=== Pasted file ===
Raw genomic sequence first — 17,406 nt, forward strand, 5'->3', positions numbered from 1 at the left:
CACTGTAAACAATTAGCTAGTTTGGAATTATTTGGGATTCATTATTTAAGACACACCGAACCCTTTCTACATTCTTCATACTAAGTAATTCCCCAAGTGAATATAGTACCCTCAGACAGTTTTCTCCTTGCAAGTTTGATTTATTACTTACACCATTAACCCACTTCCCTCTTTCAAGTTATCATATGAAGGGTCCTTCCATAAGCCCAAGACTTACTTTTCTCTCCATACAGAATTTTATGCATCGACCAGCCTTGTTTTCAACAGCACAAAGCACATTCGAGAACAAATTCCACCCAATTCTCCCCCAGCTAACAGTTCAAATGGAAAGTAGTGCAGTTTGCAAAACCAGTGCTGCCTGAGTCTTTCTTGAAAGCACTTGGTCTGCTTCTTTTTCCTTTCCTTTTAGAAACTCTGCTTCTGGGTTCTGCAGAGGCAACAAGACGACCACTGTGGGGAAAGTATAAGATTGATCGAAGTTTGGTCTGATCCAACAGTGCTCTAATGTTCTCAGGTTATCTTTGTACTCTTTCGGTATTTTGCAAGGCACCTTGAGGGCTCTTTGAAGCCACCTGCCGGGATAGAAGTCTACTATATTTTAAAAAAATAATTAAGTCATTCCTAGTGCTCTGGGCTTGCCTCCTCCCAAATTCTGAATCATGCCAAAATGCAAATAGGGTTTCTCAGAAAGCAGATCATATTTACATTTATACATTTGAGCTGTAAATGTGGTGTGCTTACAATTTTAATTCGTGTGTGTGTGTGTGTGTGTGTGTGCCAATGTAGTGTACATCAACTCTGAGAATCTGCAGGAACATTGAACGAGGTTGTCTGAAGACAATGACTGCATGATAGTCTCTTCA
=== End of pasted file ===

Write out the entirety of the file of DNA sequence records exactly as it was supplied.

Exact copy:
Raw genomic sequence first — 17,406 nt, forward strand, 5'->3', positions numbered from 1 at the left:
CACTGTAAACAATTAGCTAGTTTGGAATTATTTGGGATTCATTATTTAAGACACACCGAACCCTTTCTACATTCTTCATACTAAGTAATTCCCCAAGTGAATATAGTACCCTCAGACAGTTTTCTCCTTGCAAGTTTGATTTATTACTTACACCATTAACCCACTTCCCTCTTTCAAGTTATCATATGAAGGGTCCTTCCATAAGCCCAAGACTTACTTTTCTCTCCATACAGAATTTTATGCATCGACCAGCCTTGTTTTCAACAGCACAAAGCACATTCGAGAACAAATTCCACCCAATTCTCCCCCAGCTAACAGTTCAAATGGAAAGTAGTGCAGTTTGCAAAACCAGTGCTGCCTGAGTCTTTCTTGAAAGCACTTGGTCTGCTTCTTTTTCCTTTCCTTTTAGAAACTCTGCTTCTGGGTTCTGCAGAGGCAACAAGACGACCACTGTGGGGAAAGTATAAGATTGATCGAAGTTTGGTCTGATCCAACAGTGCTCTAATGTTCTCAGGTTATCTTTGTACTCTTTCGGTATTTTGCAAGGCACCTTGAGGGCTCTTTGAAGCCACCTGCCGGGATAGAAGTCTACTATATTTTAAAAAAATAATTAAGTCATTCCTAGTGCTCTGGGCTTGCCTCCTCCCAAATTCTGAATCATGCCAAAATGCAAATAGGGTTTCTCAGAAAGCAGATCATATTTACATTTATACATTTGAGCTGTAAATGTGGTGTGCTTACAATTTTAATTCGTGTGTGTGTGTGTGTGTGTGTGTGCCAATGTAGTGTACATCAACTCTGAGAATCTGCAGGAACATTGAACGAGGTTGTCTGAAGACAATGACTGCATGATAGTCTCTTCA